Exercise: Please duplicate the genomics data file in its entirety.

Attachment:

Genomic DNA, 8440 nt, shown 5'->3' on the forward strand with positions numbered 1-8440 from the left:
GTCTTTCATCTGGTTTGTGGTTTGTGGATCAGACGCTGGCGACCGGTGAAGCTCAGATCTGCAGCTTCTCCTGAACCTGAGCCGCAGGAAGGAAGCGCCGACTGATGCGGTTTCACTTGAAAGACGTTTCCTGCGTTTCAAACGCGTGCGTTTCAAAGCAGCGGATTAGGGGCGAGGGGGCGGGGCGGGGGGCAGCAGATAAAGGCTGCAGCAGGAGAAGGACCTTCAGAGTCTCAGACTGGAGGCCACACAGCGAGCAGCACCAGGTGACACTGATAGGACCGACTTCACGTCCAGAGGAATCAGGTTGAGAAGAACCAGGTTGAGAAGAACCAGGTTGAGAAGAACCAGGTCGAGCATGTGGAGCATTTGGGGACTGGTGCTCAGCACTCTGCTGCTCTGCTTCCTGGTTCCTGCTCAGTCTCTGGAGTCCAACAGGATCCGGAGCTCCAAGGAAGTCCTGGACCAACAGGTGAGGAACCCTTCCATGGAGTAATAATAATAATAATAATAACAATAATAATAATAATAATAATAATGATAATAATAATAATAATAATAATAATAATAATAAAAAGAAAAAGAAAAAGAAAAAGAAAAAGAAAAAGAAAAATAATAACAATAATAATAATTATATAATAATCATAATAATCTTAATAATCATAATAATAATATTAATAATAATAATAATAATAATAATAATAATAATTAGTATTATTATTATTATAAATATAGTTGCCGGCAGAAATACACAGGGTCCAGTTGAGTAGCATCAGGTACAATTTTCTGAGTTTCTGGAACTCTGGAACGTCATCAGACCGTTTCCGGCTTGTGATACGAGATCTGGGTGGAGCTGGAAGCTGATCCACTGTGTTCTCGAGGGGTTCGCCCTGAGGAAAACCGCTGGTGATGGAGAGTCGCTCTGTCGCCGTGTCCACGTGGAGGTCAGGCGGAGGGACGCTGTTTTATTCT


Genomic DNA, 8440 nt, shown 5'->3' on the forward strand with positions numbered 1-8440 from the left:
GTCTTTCATCTGGTTTGTGGTTTGTGGATCAGACGCTGGCGACCGGTGAAGCTCAGATCTGCAGCTTCTCCTGAACCTGAGCCGCAGGAAGGAAGCGCCGACTGATGCGGTTTCACTTGAAAGACGTTTCCTGCGTTTCAAACGCGTGCGTTTCAAAGCAGCGGATTAGGGGCGAGGGGGCGGGGCGGGGGGCAGCAGATAAAGGCTGCAGCAGGAGAAGGACCTTCAGAGTCTCAGACTGGAGGCCACACAGCGAGCAGCACCAGGTGACACTGATAGGACCGACTTCACGTCCAGAGGAATCAGGTTGAGAAGAACCAGGTTGAGAAGAACCAGGTTGAGAAGAACCAGGTCGAGCATGTGGAGCATTTGGGGACTGGTGCTCAGCACTCTGCTGCTCTGCTTCCTGGTTCCTGCTCAGTCTCTGGAGTCCAACAGGATCCGGAGCTCCAAGGAAGTCCTGGACCAACAGGTGAGGAACCCTTCCATGGAGTAATAATAATAATAATAATAACAATAATAATAATAATAATAATAATGATAATAATAATAATAATAATAATAATAATAATAAAAAGAAAAAGAAAAAGAAAAAGAAAAAGAAAAAGAAAAATAATAACAATAATAATAATTATATAATAATCATAATAATCTTAATAATCATAATAATAATATTAATAATAATAATAATAATAATAATAATAATAATTAGTATTATTATTATTATAAATATAGTTGCCGGCAGAAATACACAGGGTCCAGTTGAGTAGCATCAGGTACAATTTTCTGAGTTTCTGGAACTCTGGAACGTCATCAGACCGTTTCCGGCTTGTGATACGAGATCTGGGTGGAGCTGGAAGCTGATCCACTGTGTTCTCGAGGGGTTCGCCCTGAGGAAAACCGCTGGTGATGGAGAGTCGCTCTGTCGCCGTGTCCACGTGGAGGTCAGGCGGAGGGACGCTGTTTTATTCT